• getmore4less
    • By getmore4less 13th May 19, 5:14 PM
    • 36,190 Posts
    • 22,284 Thanks
    getmore4less
    Thank you. I thought that gifting the property to the children, rather than the spouse but with the Lifetime interest for the spouse may attract excess inheritance tax. That's really good news then.

    So with a high end property of say £1,500,000, the first to die could gift their half (£750,000) into Trust and not worry about any excess inheritance tax. I appreciate you confirming that
    Originally posted by SeniorSam
    On first death,

    The IHT gremlins kick in on second death as the value in the trust falls on the spouse estate when they die if they don't take steps to mitigate IHT.

    The residential nil rate band throws a few curveball should the children die before they inherit as remainderman.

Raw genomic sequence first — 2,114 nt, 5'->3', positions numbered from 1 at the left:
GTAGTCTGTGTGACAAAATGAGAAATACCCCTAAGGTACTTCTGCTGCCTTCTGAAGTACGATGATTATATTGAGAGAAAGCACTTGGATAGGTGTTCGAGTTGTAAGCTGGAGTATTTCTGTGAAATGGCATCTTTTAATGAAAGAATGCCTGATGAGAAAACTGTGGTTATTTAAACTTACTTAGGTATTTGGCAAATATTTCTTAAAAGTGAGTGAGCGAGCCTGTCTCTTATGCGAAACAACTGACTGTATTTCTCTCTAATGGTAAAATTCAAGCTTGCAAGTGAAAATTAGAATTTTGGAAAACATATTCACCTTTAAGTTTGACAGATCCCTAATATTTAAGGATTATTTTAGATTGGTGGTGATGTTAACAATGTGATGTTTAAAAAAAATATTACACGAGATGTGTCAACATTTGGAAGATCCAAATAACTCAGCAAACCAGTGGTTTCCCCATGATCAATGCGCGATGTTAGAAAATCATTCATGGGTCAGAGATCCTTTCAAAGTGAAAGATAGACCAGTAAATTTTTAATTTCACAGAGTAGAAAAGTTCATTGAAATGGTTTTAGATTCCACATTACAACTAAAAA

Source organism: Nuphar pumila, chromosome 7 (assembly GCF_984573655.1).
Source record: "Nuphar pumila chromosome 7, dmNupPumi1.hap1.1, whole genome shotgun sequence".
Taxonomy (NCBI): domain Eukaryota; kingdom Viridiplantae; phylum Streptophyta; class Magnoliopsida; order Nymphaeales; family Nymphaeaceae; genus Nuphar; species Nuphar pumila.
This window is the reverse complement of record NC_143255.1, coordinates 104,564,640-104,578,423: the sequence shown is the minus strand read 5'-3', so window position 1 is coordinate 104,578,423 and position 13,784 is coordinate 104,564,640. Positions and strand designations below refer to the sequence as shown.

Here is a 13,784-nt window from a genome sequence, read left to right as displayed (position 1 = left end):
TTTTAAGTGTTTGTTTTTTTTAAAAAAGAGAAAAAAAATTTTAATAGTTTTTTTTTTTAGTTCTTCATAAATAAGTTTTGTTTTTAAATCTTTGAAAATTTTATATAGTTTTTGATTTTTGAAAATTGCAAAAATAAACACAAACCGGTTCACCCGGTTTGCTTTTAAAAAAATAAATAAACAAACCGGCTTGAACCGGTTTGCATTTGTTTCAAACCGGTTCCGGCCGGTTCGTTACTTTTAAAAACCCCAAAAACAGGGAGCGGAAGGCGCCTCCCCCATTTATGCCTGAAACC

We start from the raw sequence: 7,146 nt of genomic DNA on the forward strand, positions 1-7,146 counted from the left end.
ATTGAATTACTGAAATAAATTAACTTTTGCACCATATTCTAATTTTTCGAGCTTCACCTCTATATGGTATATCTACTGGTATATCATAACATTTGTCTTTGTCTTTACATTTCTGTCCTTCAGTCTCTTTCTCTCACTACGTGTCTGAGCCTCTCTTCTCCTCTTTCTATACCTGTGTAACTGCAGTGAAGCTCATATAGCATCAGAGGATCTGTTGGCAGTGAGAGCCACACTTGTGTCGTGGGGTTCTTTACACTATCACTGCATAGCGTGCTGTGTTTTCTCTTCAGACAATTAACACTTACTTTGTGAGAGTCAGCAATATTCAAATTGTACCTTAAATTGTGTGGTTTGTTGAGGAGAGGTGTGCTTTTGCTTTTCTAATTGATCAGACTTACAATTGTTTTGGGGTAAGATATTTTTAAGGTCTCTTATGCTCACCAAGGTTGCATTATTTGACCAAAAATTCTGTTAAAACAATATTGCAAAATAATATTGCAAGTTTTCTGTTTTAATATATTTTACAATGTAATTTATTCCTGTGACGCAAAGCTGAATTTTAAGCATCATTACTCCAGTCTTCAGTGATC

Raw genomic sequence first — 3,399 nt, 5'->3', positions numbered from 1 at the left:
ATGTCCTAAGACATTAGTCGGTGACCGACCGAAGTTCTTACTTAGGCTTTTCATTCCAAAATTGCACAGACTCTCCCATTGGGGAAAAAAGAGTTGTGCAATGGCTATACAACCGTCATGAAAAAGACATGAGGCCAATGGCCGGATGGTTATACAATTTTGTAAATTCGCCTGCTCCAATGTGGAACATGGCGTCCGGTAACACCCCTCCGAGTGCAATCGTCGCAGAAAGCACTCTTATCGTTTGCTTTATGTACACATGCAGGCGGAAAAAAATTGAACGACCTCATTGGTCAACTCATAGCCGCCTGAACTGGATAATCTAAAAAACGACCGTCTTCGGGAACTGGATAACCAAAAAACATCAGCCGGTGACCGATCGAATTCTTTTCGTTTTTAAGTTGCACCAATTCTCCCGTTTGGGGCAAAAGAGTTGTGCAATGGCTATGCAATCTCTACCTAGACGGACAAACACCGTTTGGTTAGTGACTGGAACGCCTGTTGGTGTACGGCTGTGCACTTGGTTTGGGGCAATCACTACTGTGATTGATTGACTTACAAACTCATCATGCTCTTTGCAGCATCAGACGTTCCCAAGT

• SeniorSam
    • By SeniorSam 14th May 19, 6:30 AM
    • 1,251 Posts
    • 649 Thanks
    SeniorSam
    IHT kicks in on second death but are you saying that the nil rate bands of both still applies?

    In which case, should caution be applied to limit the value of that part of the house gifted in Trust to the children on first death to keep within the nil rate band and to avoid exceeding the allowance of both on second death?
    I'm a retired IFA who specialised for many years in Inheritance Tax, Wills and Trusts. I cannot offer advice now, so my comments are just meant to be helpful.
    • Tom99
    • By Tom99 14th May 19, 7:31 AM
    • 4,238 Posts
    • 2,974 Thanks
    Tom99
    IHT kicks in on second death but are you saying that the nil rate bands of both still applies?